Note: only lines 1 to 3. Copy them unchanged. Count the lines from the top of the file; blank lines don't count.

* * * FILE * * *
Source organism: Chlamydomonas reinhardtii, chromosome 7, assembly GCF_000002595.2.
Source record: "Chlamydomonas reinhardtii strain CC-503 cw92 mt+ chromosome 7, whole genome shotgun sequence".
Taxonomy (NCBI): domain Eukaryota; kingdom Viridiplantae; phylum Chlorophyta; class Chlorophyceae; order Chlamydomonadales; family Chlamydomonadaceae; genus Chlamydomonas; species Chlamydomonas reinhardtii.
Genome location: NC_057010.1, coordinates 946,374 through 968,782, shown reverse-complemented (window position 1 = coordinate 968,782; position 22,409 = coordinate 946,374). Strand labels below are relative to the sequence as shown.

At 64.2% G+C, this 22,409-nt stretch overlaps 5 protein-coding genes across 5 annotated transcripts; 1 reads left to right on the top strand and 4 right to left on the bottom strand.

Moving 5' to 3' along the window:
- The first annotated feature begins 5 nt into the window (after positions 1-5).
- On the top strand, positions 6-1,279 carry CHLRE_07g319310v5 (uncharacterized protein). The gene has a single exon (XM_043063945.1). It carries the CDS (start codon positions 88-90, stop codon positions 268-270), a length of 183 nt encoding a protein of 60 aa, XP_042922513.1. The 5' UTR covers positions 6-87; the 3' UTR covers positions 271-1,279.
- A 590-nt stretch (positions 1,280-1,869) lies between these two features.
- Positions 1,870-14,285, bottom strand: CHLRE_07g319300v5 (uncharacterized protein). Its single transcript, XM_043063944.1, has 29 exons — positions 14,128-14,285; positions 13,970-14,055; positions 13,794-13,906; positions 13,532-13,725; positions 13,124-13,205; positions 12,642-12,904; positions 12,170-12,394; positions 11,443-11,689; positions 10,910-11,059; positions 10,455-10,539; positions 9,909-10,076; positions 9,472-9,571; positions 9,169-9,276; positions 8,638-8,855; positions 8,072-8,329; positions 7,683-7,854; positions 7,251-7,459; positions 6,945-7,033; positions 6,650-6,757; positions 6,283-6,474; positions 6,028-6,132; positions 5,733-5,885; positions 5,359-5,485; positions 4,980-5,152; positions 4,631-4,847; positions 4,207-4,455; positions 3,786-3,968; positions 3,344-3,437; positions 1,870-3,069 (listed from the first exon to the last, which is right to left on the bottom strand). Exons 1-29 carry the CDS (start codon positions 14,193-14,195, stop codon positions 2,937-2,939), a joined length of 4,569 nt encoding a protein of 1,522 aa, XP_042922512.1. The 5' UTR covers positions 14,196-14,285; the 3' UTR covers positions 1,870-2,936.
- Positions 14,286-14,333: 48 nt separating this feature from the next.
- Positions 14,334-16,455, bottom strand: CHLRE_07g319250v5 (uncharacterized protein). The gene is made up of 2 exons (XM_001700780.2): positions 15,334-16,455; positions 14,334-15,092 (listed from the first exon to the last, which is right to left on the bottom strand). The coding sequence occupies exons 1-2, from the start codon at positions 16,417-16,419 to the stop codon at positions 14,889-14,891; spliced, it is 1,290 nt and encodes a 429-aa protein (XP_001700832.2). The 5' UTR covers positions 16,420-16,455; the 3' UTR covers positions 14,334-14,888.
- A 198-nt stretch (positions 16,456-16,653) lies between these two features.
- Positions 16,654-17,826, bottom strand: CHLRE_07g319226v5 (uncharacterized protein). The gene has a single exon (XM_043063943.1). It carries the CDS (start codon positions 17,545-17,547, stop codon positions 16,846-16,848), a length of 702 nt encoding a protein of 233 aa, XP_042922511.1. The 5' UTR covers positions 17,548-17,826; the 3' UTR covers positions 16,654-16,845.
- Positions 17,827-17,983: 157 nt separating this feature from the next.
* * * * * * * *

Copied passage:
Source organism: Chlamydomonas reinhardtii, chromosome 7, assembly GCF_000002595.2.
Source record: "Chlamydomonas reinhardtii strain CC-503 cw92 mt+ chromosome 7, whole genome shotgun sequence".
Taxonomy (NCBI): domain Eukaryota; kingdom Viridiplantae; phylum Chlorophyta; class Chlorophyceae; order Chlamydomonadales; family Chlamydomonadaceae; genus Chlamydomonas; species Chlamydomonas reinhardtii.